Ten Years After Tobacco Settlement, States Falling Short in Funding Tobacco Prevention
WASHINGTON, Nov. 18 /PRNewswire-USNewswire/ -- Ten years after the November 1998 state tobacco settlement, Minnesota ranks 16th in the nation in funding programs to protect kids from tobacco, according to a national report released today by a coalition of public health organizations.
Minnesota currently spends $21.5 million a year on tobacco prevention programs, which is 36.8 percent of the $58.4 million recommended by the U.S. Centers for Disease Control and Prevention (CDC).
Other key findings for Minnesota include:
The annual report on states' funding of tobacco prevention programs, titled "A Decade of Broken Promises," was released by the Campaign for Tobacco-Free Kids, American Heart Association, American Cancer Society Cancer Action Network, American Lung Association and the Robert Wood Johnson Foundation.
Minnesota once had one of the nation's best-funded tobacco prevention and cessation programs, but state funding was cut substantially in 2003 and has yet to be restored. In addition, the CDC recently updated and increased its recommendations for state funding of tobacco prevention programs, taking into account new science, population increases, inflation and other cost factors. So Minnesota is now spending only 36.8 percent of what the CDC recommends. Minnesota also has a comprehensive statewide smoke-free law and a cigarette tax of $1.504 per pack.
"Minnesota continues to make important progress in fighting tobacco use with its strong smoke-free law, high cigarette tax and a solid commitment to tobacco prevention and cessation programs," said Matthew L. Myers, President of the Campaign for Tobacco-Free Kids. "On this 10th anniversary of the tobacco settlement, we call on Minnesota's leaders to keep the promise of the settlement and restore funding to again make the state's tobacco prevention program one of the nation's best. As Minnesota has shown, tobacco prevention is a smart investment that reduces smoking, saves lives and saves money by reducing tobacco-related health care costs."
On Nov. 23, 1998, 46 states settled their lawsuits against the nation's major tobacco companies to recover tobacco-related health care costs, joining Minnesota and three other states (Mississippi, Texas and Florida) that had reached earlier settlements. These settlements require the tobacco companies to make annual payments to the states in perpetuity, with total payments estimated at $246 billion over the first 25 years. The states also collect billions of dollars each year in tobacco taxes.
The new report finds that most states have broken their promise to use a significant portion of their tobacco money to fund programs to prevent kids from smoking and help smokers quit.
According to the report, the states in the last 10 years have received $203.5 billion in revenue from the tobacco settlement and tobacco taxes. But they have spent only 3.2 percent of this tobacco money - $6.5 billion - on tobacco prevention and cessation programs.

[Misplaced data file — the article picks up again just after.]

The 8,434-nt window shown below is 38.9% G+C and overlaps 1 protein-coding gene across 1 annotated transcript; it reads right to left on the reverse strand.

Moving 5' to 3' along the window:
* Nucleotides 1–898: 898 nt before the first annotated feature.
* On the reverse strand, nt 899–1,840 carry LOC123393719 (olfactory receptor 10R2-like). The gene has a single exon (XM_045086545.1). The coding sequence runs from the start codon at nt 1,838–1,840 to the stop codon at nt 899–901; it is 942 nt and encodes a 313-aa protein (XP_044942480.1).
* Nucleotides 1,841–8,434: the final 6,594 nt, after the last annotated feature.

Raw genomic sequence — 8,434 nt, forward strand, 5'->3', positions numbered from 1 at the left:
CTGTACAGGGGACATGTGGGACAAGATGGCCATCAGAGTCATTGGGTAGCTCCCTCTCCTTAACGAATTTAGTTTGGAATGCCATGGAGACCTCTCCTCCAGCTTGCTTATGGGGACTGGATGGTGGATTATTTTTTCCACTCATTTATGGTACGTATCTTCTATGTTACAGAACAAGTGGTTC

Other findings of the report include:
The report warns that the nation faces two immediate challenges in the fight against tobacco use: complacency and looming state budget shortfalls. First, while the nation has made significant progress over the past decade in reducing smoking, progress has slowed and further progress is at risk without aggressive efforts at all levels of government. Second, the states are expected to face budget shortfalls in the coming year as a result of the weak economy. The last time the states faced significant budget shortfalls, they cut funding for tobacco prevention programs by 28 percent between 2002 and 2005. The cutbacks are a major reason why smoking declines subsequently stalled, and states should not make the same mistake again.
The report found that there is more evidence than ever that tobacco prevention programs work to reduce smoking, save lives and save money by reducing tobacco-related health care costs. Washington State, which has been a national leader in funding tobacco prevention, has reduced smoking by 60 percent among sixth graders and by 43 percent among 12th graders since the late 1990s. A recent study found that California's tobacco control program saved $86 billion in health care costs in its first 15 years, compared to $1.8 billion spent on the program, for a return on investment of nearly 50:1.
In Minnesota, 22.4 percent of high school students smoke, and 7,200 more kids become regular smokers every year. Each year, tobacco claims 5,500 lives and costs the state $2.06 billion in health care bills.
More information, including the full report and state-specific information, can be obtained at www.tobaccofreekids.org/reports/settlements.
(NOTE: The CDC recently updated its recommended funding for state tobacco prevention programs, taking into account new science, population increases, inflation and other cost factors. In most cases, the new recommendations are higher than previous ones. This report is the first to assess the states based on these new recommendations.)
-- The tobacco companies spend more than $237 million a year on marketing in Minnesota. This is more than 11 times what the state spends on tobacco prevention. -- Minnesota this year will collect $596 million from the tobacco settlement and tobacco taxes, but will spend less than 4 percent of it on tobacco prevention.
SOURCE Campaign for Tobacco-Free Kids